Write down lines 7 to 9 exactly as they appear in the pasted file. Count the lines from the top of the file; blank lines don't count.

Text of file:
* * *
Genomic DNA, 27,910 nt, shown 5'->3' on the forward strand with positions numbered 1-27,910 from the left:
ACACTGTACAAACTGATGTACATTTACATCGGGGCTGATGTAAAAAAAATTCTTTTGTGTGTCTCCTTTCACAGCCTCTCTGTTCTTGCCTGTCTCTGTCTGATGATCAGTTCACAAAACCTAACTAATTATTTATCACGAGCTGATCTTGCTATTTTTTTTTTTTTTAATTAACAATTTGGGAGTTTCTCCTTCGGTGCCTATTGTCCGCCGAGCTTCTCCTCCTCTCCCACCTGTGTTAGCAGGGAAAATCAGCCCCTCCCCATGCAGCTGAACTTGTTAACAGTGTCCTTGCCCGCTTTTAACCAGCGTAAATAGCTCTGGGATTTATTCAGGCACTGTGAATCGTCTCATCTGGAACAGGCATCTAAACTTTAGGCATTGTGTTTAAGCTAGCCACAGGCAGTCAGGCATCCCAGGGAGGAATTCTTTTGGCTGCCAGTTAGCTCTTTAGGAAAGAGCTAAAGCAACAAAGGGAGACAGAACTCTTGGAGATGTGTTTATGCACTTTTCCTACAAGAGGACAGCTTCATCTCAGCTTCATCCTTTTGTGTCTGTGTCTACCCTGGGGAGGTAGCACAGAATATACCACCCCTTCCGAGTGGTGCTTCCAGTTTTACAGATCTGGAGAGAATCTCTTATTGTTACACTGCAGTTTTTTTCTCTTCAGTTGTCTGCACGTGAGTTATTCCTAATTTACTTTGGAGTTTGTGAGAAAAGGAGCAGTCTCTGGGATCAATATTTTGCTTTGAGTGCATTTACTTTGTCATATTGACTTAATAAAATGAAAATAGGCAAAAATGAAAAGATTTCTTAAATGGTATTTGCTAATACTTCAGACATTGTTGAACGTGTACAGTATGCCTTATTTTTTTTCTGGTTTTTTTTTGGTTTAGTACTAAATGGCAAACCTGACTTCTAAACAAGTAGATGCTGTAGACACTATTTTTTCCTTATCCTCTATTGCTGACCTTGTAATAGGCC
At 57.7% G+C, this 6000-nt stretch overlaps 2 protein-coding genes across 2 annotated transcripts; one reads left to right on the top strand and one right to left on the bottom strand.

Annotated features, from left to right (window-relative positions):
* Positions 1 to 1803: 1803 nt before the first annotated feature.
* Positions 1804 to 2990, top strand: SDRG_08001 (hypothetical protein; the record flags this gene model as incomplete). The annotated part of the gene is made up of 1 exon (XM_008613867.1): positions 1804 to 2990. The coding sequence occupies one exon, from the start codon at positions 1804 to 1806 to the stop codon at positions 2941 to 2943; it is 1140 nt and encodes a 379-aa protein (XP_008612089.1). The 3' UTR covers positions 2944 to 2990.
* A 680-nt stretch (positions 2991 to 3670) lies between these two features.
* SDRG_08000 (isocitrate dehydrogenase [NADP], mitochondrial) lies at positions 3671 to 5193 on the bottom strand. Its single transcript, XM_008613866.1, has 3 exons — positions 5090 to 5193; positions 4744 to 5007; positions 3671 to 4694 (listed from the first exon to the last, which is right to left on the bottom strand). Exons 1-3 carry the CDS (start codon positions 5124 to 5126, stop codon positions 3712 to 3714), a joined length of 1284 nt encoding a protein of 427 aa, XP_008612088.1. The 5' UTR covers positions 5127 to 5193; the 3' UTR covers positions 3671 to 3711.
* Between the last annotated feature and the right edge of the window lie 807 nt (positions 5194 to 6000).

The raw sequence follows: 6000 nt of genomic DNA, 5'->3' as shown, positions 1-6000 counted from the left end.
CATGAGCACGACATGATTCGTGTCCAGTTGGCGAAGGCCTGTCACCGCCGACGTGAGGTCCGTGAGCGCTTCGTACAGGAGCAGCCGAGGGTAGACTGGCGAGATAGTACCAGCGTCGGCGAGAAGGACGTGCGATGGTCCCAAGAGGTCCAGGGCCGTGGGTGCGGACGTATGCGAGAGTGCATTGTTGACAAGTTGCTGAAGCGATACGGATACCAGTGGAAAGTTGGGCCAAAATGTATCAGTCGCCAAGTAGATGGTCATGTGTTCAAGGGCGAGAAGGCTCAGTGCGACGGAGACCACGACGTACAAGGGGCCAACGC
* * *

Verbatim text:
* A 680-nt stretch (positions 2991 to 3670) lies between these two features.
* SDRG_08000 (isocitrate dehydrogenase [NADP], mitochondrial) lies at positions 3671 to 5193 on the bottom strand. Its single transcript, XM_008613866.1, has 3 exons — positions 5090 to 5193; positions 4744 to 5007; positions 3671 to 4694 (listed from the first exon to the last, which is right to left on the bottom strand). Exons 1-3 carry the CDS (start codon positions 5124 to 5126, stop codon positions 3712 to 3714), a joined length of 1284 nt encoding a protein of 427 aa, XP_008612088.1. The 5' UTR covers positions 5127 to 5193; the 3' UTR covers positions 3671 to 3711.
* Between the last annotated feature and the right edge of the window lie 807 nt (positions 5194 to 6000).